Such is the overall position that Mayr stakes out and defends with much careful argument (his defense includes an informative chapter on deviant causal chains (Chapter 5) as well as two chapters (Chapters 3 and 4) on what he believes are unsuccessful attempts by Harry Frankfurt and others (e.g., Gary Watson) to explain how we can have agency without agent causation). And while I am favorably disposed to the broad contours of Mayr's position, I will close with a couple of questions about his view.
First, though Mayr clearly and forcefully criticizes the event-causalist account of agency, I wonder whether he still accepts too much of the event-causalist conception of the world. For example, he seems implicitly to concede that if all causation were event causation, this would entail a commitment to the view that human actions are inescapably lawful in nature and reducible to mere happenings. But why think this is the case? For example, why could it not be the case that while all causation is event causation, not all causation is nomic in nature? Moreover, why could it not be the case that some event-causes are not caused at all, not even by agents? Early in the book (15-16), Mayr briefly discusses Timothy O'Connor's claim that agents agent-cause intentions whose content specifies the reason for which the action is performed. Mayr points out that "if the applicability of reasons-explanations to actions is ensured only by the content of a mental state that the agent causes, his causal activity itself seems to remain outside the purview of the reasons-explanation" (16). Presumably, then, Mayr believes that the agent-causal activity itself must have a reasons-explanation.
But if this is the case, why think we need agent causation at all? Why could it not be the case that, in Mayr's language, an agent directly exercises a power to move his arm, where this exercising of power is an event, but an event for which there is no cause? If agent-causal activity itself needs an explanation and a reasons-explanation of it is complete (leaves nothing to be accounted for), why could it not be the case that a reasons-explanation of an event that is an uncaused exercising of a power by an agential substance is complete? What explanatory work is agent causation doing at this point? Do we not have two explanations where the second (agent causation) is dependent on the first (the reason) and one alone (the reason) will suffice -- the agent causationist's own form of the problem of explanatory overdetermination (redundancy)? Mayr points out that the problem of explanatory overdetermination does not arise between neurophysiological and reasons-explanations because, like neurophysiological and agent-causal explanations, they occur at different explanatory levels. But because "reasons-explanations appear on the same explanatory level as . . . agent-causal explanations" (295), one wonders why the issue of explanatory overdetermination does not arise with them. Mayr claims that agent causation is "supplemented by a reasons-explanation" (244). But just how is the explanatory work parceled out here such that the latter is not complete without (in no need of supplementation by) the former? Mayr is silent about this matter.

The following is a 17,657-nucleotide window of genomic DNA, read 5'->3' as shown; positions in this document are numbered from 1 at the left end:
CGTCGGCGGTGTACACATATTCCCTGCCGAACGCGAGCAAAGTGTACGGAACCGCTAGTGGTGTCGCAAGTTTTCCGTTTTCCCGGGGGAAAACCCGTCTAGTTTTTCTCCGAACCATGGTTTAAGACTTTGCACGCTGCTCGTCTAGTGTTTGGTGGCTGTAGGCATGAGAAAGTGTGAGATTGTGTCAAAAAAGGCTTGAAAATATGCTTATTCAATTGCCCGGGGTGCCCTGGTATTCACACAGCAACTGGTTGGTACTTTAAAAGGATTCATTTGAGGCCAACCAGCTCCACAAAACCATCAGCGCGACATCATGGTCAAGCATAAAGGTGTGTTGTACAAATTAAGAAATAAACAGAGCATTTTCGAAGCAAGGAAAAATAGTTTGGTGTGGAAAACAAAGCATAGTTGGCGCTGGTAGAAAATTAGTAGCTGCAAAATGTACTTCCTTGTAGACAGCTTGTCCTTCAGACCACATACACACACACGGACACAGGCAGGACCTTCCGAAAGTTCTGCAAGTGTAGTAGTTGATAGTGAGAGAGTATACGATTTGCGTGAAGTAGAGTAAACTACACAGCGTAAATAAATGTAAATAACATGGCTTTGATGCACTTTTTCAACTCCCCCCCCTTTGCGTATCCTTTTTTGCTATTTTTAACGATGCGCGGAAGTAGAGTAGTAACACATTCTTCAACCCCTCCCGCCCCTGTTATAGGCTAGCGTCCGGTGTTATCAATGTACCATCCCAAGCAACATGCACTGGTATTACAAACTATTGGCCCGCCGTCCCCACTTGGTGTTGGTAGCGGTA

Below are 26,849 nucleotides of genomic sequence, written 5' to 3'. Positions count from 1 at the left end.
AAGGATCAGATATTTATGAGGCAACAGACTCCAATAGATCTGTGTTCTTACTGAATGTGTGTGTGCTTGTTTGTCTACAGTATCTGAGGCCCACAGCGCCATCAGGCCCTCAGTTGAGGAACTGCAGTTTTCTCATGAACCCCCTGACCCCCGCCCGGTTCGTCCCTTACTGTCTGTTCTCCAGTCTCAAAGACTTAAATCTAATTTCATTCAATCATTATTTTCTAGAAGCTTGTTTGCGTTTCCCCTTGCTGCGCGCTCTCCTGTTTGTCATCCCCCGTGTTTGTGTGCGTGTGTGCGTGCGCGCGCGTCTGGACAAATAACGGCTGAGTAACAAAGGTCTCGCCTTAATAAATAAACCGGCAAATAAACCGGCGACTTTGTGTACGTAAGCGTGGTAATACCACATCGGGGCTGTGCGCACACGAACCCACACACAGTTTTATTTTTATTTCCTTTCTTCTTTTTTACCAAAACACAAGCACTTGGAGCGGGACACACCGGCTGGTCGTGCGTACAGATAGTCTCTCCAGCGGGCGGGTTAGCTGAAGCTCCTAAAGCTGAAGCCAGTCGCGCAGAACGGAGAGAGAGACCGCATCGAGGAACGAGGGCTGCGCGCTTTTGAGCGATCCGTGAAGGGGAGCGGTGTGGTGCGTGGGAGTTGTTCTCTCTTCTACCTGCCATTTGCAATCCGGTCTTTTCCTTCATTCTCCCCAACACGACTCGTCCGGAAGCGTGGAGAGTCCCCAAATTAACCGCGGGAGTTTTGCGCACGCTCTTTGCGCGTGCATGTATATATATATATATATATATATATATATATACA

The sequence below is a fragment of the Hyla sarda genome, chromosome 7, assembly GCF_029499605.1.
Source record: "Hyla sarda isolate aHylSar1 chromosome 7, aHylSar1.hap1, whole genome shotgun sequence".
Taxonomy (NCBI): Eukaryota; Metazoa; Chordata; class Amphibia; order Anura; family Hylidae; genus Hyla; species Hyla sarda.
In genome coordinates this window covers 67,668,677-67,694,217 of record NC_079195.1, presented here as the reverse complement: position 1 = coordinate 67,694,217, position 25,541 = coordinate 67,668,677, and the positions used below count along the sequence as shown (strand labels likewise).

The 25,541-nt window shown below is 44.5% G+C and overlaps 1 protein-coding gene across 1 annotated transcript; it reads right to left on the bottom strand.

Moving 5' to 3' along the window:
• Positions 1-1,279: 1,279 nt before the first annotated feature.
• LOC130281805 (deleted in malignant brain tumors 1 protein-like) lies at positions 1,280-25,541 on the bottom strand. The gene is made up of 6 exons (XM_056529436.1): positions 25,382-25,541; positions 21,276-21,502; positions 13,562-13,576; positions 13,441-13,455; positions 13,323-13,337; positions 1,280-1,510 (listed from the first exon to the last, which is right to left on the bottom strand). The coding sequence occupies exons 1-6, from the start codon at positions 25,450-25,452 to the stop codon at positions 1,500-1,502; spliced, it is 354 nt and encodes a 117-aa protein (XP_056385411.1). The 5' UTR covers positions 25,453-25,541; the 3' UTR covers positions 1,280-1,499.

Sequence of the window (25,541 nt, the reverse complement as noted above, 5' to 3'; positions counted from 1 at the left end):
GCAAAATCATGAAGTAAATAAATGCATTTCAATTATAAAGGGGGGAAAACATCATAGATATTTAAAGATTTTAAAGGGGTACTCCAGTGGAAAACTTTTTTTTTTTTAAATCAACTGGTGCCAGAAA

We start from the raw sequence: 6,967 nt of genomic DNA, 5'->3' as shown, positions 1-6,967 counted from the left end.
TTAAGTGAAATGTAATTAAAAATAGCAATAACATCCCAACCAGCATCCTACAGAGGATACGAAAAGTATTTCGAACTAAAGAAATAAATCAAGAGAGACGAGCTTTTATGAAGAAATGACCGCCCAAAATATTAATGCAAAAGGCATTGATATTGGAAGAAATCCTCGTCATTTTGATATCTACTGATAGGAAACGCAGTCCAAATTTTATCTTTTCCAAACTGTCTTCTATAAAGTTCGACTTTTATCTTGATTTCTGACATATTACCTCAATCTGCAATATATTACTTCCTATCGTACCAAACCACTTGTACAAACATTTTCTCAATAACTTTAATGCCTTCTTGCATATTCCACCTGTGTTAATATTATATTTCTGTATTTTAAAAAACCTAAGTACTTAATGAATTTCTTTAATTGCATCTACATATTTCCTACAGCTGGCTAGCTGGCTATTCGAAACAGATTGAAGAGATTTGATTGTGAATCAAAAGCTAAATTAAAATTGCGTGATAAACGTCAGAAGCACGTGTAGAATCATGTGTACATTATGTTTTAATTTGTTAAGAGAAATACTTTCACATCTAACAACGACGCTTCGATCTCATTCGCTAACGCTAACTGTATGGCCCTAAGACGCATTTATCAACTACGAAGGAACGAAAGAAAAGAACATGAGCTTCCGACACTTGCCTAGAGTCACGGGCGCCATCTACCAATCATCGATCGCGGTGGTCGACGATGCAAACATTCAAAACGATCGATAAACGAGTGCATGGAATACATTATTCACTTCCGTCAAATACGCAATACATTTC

Second, and very briefly, "What does it mean to say that an agent caused an effect (if it does not mean that an event involving the agent caused the effect (247)?" Mayr answers that "human agents have active powers to move parts of their bodies, and that agent-causation consists in the exercise of those powers" (247). But it remains puzzling nonetheless how an agent can cause the motion of his arm without an event that is distinct from that motion producing the latter. The concept of an exercise of a power certainly seems to be the concept of a kind of event. According to Mayr, when an agent performs the basic action of moving his arm, his arm moves, and this involves the agent causing effects at the neurophysiological level (244-7). But there is no event that is the exercising of power to move the arm that produces the neurophysiological effects and the motion of the arm. But why maintain that this exercising of power is not an event, when it certainly seems to be one? If agent causation is explanatorily superfluous in the way that I suggested in the previous paragraph, there is no harm in admitting that an exercise of power is what it seems to be.
In spite of these concerns, I enthusiastically recommend Understanding Human Agency. It is a first-rate piece of scholarship that deserves serious attention.